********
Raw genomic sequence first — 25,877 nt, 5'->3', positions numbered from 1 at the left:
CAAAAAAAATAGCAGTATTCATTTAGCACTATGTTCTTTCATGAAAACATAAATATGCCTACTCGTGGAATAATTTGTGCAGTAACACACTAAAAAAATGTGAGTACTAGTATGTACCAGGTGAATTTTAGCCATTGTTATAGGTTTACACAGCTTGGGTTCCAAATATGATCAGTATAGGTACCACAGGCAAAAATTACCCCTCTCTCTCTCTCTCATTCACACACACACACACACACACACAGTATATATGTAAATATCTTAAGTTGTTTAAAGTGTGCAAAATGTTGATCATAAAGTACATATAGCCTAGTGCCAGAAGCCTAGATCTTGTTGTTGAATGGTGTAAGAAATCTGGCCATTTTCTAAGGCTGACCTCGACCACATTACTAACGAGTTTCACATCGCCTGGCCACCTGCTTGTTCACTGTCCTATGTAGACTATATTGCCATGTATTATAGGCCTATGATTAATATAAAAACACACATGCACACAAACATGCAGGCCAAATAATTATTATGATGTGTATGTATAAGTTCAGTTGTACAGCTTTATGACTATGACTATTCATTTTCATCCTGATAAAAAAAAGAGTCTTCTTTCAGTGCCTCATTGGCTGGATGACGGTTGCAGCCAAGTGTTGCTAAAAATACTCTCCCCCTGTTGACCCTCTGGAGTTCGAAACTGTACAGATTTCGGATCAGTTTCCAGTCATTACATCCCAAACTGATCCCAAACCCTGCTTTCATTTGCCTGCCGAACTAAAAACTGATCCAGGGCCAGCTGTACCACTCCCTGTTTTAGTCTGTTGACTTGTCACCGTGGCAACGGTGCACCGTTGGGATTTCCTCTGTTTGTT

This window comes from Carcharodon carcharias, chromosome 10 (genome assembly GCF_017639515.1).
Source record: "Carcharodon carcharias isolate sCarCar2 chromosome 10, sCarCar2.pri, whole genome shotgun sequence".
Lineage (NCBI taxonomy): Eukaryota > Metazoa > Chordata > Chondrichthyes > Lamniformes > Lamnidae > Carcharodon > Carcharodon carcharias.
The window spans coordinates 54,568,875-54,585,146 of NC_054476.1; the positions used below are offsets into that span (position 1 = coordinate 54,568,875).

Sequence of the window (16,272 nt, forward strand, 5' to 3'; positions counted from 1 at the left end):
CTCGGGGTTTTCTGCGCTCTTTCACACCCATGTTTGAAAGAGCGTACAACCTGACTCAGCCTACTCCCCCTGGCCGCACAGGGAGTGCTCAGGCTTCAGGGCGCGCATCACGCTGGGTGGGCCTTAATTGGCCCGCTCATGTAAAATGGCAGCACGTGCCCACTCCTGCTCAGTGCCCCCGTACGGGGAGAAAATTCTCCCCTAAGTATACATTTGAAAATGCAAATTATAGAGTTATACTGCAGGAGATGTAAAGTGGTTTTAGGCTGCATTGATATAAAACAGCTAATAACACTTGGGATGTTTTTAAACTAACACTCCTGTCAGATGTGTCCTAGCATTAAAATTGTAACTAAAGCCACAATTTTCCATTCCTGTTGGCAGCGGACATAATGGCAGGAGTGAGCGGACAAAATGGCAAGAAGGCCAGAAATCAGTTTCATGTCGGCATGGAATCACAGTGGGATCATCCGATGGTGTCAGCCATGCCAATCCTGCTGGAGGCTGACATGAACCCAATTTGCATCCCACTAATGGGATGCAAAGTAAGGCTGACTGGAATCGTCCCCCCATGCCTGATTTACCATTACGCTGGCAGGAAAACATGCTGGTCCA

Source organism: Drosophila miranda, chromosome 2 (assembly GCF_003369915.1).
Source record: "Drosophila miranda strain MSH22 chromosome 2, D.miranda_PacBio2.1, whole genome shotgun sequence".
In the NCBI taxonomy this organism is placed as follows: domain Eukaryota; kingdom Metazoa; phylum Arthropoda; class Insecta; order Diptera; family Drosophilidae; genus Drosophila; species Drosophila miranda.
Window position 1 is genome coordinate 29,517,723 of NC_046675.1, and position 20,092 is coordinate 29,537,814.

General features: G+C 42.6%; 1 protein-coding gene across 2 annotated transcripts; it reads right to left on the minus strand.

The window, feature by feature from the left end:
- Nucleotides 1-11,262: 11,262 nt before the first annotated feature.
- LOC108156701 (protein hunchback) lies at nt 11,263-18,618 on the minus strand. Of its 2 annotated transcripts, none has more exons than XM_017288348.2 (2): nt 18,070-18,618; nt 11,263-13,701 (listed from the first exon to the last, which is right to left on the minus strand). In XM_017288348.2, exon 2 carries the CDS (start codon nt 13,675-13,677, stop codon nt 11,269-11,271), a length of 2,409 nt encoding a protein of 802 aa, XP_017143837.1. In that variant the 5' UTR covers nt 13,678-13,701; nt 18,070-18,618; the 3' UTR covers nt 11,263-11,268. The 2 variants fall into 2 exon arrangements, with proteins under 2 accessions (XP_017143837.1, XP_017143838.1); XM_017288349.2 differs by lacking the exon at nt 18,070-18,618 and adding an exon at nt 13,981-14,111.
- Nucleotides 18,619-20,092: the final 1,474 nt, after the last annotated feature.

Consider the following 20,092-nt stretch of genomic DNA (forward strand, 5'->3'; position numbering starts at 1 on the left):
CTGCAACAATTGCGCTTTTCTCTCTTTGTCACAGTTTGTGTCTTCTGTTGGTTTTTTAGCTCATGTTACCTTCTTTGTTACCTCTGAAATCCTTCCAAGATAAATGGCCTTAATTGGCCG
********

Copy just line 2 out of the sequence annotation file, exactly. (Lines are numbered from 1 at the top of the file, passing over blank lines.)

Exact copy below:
CAAAAAAAATAGCAGTATTCATTTAGCACTATGTTCTTTCATGAAAACATAAATATGCCTACTCGTGGAATAATTTGTGCAGTAACACACTAAAAAAATGTGAGTACTAGTATGTACCAGGTGAATTTTAGCCATTGTTATAGGTTTACACAGCTTGGGTTCCAAATATGATCAGTATAGGTACCACAGGCAAAAATTACCCCTCTCTCTCTCTCTCATTCACACACACACACACACACACACAGTATATATGTAAATATCTTAAGTTGTTTAAAGTGTGCAAAATGTTGATCATAAAGTACATATAGCCTAGTGCCAGAAGCCTAGATCTTGTTGTTGAATGGTGTAAGAAATCTGGCCATTTTCTAAGGCTGACCTCGACCACATTACTAACGAGTTTCACATCGCCTGGCCACCTGCTTGTTCACTGTCCTATGTAGACTATATTGCCATGTATTATAGGCCTATGATTAATATAAAAACACACATGCACACAAACATGCAGGCCAAATAATTATTATGATGTGTATGTATAAGTTCAGTTGTACAGCTTTATGACTATGACTATTCATTTTCATCCTGATAAAAAAAAGAGTCTTCTTTCAGTGCCTCATTGGCTGGATGACGGTTGCAGCCAAGTGTTGCTAAAAATACTCTCCCCCTGTTGACCCTCTGGAGTTCGAAACTGTACAGATTTCGGATCAGTTTCCAGTCATTACATCCCAAACTGATCCCAAACCCTGCTTTCATTTGCCTGCCGAACTAAAAACTGATCCAGGGCCAGCTGTACCACTCCCTGTTTTAGTCTGTTGACTTGTCACCGTGGCAACGGTGCACCGTTGGGATTTCCTCTGTTTGTT